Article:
For me a personal favorite was #3. Her expression is so poignant. Elders are a great source of body pics. I know from having done a series of naked women (my friends and myself) aged 54-75. Unique bodies with lots of stories in each scar, sag and stretch mark.

    Great to see your work here on Burn, Andrea. I enjoyed meeting you at DAH’s loft the slideshow weekend last autumn. Hope we meet again.


  • This is really fantastic work. You were able to take a series of what seemed to be unrelated images, and make them work as a complete story. I simply love how everyone is comfortable with their appearance, or at least, what they have made their appearance.

  • I think this work is almost voyeuristic, it holds the attention, and cautions our curiosity. Lovely coverage of the technical aspects of what I think you set out to achieve. It will be nice to see some more of this work. Well done.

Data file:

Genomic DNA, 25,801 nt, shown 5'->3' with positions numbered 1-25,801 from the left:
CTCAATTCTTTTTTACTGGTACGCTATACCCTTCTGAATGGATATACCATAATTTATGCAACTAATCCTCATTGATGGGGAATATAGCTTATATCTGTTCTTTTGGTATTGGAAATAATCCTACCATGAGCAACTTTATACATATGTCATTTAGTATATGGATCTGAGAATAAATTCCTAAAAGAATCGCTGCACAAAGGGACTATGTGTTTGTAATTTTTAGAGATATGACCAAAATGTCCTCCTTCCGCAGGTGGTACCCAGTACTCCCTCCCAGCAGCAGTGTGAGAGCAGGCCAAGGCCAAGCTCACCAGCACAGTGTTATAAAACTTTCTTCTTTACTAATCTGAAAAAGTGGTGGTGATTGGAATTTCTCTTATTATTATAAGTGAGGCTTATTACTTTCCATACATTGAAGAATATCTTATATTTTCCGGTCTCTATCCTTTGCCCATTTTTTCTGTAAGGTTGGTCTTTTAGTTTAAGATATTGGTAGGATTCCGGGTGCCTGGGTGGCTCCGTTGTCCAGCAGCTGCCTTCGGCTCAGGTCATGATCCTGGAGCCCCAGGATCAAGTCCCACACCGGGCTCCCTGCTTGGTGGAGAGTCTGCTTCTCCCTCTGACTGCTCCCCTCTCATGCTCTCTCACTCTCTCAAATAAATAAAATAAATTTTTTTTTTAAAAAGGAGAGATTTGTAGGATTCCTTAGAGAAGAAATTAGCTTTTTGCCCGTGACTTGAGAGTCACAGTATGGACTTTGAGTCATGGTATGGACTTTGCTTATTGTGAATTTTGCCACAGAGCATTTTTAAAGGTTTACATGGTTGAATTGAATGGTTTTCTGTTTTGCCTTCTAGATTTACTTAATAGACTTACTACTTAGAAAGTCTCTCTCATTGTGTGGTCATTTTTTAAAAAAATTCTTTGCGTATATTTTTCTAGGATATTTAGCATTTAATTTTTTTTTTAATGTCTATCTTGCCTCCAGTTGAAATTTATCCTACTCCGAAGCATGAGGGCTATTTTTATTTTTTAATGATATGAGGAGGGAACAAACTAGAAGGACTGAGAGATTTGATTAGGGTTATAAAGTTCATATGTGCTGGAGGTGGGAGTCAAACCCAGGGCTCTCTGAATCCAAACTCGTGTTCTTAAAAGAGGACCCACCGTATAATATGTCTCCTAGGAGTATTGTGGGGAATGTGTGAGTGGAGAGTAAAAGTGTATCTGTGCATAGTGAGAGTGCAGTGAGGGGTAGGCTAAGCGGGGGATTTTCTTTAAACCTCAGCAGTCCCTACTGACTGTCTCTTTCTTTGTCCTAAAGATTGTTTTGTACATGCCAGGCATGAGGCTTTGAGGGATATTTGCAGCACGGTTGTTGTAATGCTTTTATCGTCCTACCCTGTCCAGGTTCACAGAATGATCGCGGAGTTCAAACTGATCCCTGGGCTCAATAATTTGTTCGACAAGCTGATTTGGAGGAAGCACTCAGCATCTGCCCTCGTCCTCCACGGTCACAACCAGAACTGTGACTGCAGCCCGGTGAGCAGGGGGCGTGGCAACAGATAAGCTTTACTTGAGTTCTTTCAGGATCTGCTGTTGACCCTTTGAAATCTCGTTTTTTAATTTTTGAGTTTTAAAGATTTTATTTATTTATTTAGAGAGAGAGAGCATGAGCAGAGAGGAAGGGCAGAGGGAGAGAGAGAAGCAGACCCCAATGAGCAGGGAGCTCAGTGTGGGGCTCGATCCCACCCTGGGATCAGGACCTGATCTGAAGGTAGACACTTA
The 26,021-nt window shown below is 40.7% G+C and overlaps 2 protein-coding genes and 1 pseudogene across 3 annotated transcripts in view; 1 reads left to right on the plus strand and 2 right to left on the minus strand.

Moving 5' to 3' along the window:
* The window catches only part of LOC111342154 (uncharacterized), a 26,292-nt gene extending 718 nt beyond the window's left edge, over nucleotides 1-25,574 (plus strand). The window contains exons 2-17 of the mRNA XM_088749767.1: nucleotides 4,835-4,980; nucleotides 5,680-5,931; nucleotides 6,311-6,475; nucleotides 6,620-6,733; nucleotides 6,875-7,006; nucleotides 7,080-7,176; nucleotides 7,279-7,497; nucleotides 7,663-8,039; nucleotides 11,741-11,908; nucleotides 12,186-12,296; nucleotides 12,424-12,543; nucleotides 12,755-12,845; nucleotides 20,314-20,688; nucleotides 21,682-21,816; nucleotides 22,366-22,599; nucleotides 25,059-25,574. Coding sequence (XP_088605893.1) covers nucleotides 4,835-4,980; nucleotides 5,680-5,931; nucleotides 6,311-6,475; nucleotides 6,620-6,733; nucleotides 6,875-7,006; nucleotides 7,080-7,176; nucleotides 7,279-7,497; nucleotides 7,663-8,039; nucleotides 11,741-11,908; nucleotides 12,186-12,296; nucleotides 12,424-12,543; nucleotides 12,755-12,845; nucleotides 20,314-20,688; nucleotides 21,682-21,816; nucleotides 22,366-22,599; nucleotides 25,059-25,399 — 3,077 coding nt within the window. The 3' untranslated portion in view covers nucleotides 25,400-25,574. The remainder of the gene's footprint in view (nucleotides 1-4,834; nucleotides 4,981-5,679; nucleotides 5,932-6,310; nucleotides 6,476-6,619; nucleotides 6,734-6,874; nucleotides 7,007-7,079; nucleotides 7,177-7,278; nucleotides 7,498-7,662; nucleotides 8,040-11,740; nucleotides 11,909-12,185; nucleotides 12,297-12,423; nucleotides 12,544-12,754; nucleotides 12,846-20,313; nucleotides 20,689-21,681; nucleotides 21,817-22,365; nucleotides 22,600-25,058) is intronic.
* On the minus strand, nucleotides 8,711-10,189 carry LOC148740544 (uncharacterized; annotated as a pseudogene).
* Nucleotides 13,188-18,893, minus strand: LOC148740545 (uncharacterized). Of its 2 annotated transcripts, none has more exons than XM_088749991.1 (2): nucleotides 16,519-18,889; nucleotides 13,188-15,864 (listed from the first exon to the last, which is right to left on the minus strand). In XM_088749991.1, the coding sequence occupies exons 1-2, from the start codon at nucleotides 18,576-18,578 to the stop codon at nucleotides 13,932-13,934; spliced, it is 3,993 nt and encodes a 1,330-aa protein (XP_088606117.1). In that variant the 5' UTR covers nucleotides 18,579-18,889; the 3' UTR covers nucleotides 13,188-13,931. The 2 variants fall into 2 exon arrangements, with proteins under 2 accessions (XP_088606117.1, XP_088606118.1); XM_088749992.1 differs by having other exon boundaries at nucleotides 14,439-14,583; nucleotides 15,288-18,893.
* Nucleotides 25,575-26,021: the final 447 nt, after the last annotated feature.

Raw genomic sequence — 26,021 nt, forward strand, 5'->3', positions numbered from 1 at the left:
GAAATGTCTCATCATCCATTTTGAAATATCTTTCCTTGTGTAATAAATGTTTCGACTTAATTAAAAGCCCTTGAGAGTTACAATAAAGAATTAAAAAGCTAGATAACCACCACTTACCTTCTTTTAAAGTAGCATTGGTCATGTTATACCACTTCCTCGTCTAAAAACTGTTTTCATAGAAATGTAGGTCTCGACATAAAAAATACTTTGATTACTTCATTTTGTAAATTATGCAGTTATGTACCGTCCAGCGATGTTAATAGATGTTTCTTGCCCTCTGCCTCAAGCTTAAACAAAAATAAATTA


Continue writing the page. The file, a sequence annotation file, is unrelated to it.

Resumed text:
Roll on a Wendy comment ;)

  • Andrea, I really enjoyed your work! An enticing mix of voyeurism, shock, intimidation and confusion. I too think that a couple of images might be misplaced but recognise that the work is evolving and maybe other categories of interest might emerge.

    Excellent; thanks very much.

  • All, thank you so much for nice words and interesting feedback! Since this project develops from week to week, and is not finish yet, I really appriciate your advice and opinions.
    This week I am on vacation in a summerhouse in the middle of nowhere(norway), no internet connection. But I have read through the comments on my phone! It’s a bit difficult to respond to single comments.
    But: the edit I made for epf was different simply because some of these photos are new, actually from last week!